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State of Orissa Vs. Sri D.N. Joshi - Court Judgment

LegalCrystal Citation
SubjectSales Tax
CourtOrissa High Court
Decided On
Case NumberS.J.C. Nos. 27 to 29 of 1968
Judge
Reported in[1971]27STC100(Orissa)
AppellantState of Orissa
RespondentSri D.N. Joshi
Appellant AdvocateS.C. Mohapatra, Standing Counsel, Sales Tax
Respondent AdvocateB. Nayak, Adv.
Cases ReferredState of Orissa v. Ramanath Panda
Excerpt:
.....rejected as unreliable. on the facts and circumstances of this case, we are satisfied that the agreement was of a composite character, that the contract was indivisible and as such the opposite party is liable to pay sales tax on the entire sum. 5. the questions have been badly drafted......opposite party is the proprietor of a printing press. initially he was assessed to tax for selling printed materials. the first appellate authority confirmed the assessment order. the tribunal, however, held that the receipts granted by the opposite party showed separately the payments made for the paper and printing and as such there was a divisible contract and no sales tax is leviable in respect of printing as it involved only labour contract. aggrieved by this order of the tribunal, the state has come up under section 24(1) of the orissa sales tax act.2. the following questions have been referred to this court:(i) whether under the facts and circumstances of the case, the ribunal is correct in holding that in all cases where the dealer charged in the sale memos, separately for the.....
Judgment:

G.K. Misra, C.J.

1. The opposite party is the proprietor of a printing press. Initially he was assessed to tax for selling printed materials. The first appellate authority confirmed the assessment order. The Tribunal, however, held that the receipts granted by the opposite party showed separately the payments made for the paper and printing and as such there was a divisible contract and no sales tax is leviable in respect of printing as it involved only labour contract. Aggrieved by this order of the Tribunal, the State has come up under Section 24(1) of the Orissa Sales Tax Act.

2. The following questions have been referred to this court:

(i) Whether under the facts and circumstances of the case, the ribunal is correct in holding that in all cases where the dealer charged in the sale memos, separately for the cost of paper and printing, the cost of paper only should be taxed and not the full value thereof.

(ii) Whether the mere mention by the dealer of the cost of paper and printing charges separately in the sale memos, in respect of sale of printing materials to customer entitles the dealer to claim that amount separately mentioned towards printing charges cannot be included in the sale price of the materials sold.

(iii) Whether in a case where the conteract was for sale of finished printed articles and where sale of finished printed articles was made by a dealer to customs, mere mention of the cost of paper and printing charges separately in the sale memos, issued by the seller to the customers in respect of such sale of finished printed materials, would entitle the dealer to claim that the sold only paper to the customs and not printed materials, and that the cost of printing shown separately in the sale memos, should not be treated as a part of the sale price of the printed materials sold.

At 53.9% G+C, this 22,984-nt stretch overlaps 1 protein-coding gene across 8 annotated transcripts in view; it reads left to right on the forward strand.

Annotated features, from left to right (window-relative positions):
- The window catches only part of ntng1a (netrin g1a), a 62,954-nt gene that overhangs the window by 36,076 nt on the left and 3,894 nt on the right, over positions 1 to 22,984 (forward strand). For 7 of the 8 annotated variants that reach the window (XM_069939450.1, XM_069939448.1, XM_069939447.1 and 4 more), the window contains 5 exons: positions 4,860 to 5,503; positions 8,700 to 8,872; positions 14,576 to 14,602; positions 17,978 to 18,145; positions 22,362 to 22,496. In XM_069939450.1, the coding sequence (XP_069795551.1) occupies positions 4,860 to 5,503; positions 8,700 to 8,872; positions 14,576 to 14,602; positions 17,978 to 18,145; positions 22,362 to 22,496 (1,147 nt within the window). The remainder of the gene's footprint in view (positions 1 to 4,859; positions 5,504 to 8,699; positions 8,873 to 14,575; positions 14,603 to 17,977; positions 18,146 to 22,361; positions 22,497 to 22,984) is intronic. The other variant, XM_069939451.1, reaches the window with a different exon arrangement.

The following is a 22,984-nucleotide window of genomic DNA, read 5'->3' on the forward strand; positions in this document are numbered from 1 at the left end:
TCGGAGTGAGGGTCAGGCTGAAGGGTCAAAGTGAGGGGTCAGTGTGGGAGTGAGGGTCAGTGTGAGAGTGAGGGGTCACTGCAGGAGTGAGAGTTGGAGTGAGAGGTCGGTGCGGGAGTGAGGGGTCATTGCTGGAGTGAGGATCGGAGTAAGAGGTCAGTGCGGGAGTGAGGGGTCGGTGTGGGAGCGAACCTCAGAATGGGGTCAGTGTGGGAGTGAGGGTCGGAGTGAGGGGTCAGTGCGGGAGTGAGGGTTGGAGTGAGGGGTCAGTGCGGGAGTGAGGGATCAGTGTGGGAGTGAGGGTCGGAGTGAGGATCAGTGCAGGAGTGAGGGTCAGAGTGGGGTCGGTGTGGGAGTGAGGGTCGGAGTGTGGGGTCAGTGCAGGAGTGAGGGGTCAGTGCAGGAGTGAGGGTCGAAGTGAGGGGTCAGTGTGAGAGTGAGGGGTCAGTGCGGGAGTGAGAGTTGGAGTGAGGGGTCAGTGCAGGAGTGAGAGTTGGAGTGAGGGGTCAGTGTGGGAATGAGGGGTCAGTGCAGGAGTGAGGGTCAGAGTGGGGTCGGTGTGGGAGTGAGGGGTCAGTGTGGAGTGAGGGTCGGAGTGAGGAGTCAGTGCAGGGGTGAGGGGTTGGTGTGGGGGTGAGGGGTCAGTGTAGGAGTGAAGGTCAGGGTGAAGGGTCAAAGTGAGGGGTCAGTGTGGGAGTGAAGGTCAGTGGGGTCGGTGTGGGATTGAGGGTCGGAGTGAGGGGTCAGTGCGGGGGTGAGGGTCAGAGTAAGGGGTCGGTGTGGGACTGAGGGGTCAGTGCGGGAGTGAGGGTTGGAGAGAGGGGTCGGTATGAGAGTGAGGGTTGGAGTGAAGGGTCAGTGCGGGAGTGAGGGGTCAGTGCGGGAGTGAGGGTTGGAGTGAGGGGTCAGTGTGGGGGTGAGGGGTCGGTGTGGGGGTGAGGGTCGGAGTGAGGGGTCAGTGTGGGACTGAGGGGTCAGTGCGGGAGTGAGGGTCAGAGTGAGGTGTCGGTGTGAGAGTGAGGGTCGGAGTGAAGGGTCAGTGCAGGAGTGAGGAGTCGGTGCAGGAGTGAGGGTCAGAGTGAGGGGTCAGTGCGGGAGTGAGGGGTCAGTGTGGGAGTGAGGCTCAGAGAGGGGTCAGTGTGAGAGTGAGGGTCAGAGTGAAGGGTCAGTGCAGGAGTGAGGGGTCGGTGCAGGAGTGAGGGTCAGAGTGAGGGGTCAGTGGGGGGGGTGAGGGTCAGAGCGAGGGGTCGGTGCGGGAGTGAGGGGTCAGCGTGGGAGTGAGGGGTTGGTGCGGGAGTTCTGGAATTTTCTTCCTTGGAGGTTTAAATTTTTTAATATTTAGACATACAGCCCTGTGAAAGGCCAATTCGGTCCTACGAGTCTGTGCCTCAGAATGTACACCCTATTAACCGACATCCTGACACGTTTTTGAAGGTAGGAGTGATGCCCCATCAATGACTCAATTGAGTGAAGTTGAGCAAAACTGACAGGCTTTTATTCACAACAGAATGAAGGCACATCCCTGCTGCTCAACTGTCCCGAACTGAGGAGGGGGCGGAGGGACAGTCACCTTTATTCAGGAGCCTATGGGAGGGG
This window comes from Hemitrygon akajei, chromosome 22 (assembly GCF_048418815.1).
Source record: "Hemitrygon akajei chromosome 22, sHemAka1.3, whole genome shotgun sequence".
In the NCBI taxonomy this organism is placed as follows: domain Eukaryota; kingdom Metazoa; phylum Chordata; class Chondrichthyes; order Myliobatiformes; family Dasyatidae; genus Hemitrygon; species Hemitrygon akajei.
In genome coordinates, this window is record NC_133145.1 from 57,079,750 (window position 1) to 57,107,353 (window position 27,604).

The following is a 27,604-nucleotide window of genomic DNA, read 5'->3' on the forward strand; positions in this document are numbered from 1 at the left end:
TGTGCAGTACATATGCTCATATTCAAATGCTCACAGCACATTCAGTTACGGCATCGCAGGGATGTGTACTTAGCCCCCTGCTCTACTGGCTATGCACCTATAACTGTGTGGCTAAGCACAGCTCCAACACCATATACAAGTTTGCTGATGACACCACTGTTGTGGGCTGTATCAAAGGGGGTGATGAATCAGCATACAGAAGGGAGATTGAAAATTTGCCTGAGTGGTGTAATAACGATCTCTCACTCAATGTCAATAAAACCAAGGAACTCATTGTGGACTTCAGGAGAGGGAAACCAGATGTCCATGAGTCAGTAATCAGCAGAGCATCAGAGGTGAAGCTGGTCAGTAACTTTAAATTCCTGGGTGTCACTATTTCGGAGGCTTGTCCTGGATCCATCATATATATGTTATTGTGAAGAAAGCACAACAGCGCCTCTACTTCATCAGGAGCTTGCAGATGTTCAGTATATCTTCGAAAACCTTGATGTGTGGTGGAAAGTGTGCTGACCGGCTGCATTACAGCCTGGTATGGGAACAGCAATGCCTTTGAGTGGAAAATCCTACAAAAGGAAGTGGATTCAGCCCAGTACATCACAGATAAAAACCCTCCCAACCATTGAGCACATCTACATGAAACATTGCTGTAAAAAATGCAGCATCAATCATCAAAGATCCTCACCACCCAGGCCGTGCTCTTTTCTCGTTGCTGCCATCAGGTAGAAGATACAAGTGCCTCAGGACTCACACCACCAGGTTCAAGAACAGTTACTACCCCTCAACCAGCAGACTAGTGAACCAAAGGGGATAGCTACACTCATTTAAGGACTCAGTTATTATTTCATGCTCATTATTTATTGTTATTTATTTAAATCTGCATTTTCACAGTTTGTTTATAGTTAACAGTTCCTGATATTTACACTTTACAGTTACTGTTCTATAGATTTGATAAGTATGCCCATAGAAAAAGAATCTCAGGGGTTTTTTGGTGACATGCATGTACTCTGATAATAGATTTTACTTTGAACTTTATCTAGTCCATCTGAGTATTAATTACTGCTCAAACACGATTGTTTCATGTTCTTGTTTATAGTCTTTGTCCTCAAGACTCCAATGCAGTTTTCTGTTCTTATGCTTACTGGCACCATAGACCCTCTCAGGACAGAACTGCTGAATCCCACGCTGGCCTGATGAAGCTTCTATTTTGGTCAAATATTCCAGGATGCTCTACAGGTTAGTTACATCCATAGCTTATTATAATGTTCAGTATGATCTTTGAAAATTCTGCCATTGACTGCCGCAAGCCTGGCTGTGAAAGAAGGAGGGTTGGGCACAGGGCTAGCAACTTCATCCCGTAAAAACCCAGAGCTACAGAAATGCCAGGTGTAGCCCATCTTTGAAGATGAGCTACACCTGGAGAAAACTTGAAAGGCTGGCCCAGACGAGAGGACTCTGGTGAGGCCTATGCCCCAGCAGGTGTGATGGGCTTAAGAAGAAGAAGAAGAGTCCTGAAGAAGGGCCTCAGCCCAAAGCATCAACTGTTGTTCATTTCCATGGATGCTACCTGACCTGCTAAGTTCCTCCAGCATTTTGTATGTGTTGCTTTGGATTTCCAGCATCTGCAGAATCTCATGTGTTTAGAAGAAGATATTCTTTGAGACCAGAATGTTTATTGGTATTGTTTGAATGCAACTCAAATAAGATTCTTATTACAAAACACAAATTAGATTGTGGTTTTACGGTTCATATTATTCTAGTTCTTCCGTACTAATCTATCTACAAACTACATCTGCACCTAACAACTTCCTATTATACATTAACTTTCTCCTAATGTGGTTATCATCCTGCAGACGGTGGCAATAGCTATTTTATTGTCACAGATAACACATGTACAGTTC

3. The short question for answer is whether there was an indivisible contract for selling printed materials, or whether there was an agreement for separated payment towards cost of paper. The only evidence available in favour of the opposite party consists of the receipts granted by him showing separate payments towards printing charges. The crux of the matter lies in determining the real nature of the agreement when the order was placed. If the agreement was that the price of paper would be paid for separately and that the printing would be done on that paper, then sales tax is not leviable on the cost or printing. The opposite party placed no materials on record it would appear from the narration of facts in the judgment of the Tribunal that the opposite party supplied paper from his own stock and got the printing done on that paper according to the order of the customers.

Mr. Nayak contended that the order book showed that payments were to be made separately for the paper. We do not find any such fact from the materials on record. On the other hand, the order book was rejected as unreliable. Through the final receipts given may be a piece of evidence, there are no materials to rebut the inference drawn against the opposite party from the manner in which orders were placed which made no distinction between payments made towards cost of paper and towards printing charges.

4. Law on this question has been fully discussed in S.J.C. Nos. 7 to 13 of 1968, disposed of on 12th February, 1970 Since reported as State of Orissa v. Ramanath Panda [1971] 27 S.T.C. 98, and it is unnecessary to discuss the same here. On the facts and circumstances of this case, we are satisfied that the agreement was of a composite character, that the contract was indivisible and as such the opposite party is liable to pay sales tax on the entire sum.

5. The questions have been badly drafted. So many questions were not necessary. We would reframe the question as follows:-

Whether, when there is an indivisible contract showing an order for purchase of printed material sales tax is payable in respect of the entire charges

On the analysis made above the contract is indivisible and our answer to the question would be that sales tax is payable on the entire charges.

6. In the result, the references are accepted, but in the circumstances there will be no order as to costs.

S. Acharya, J.

I agree.


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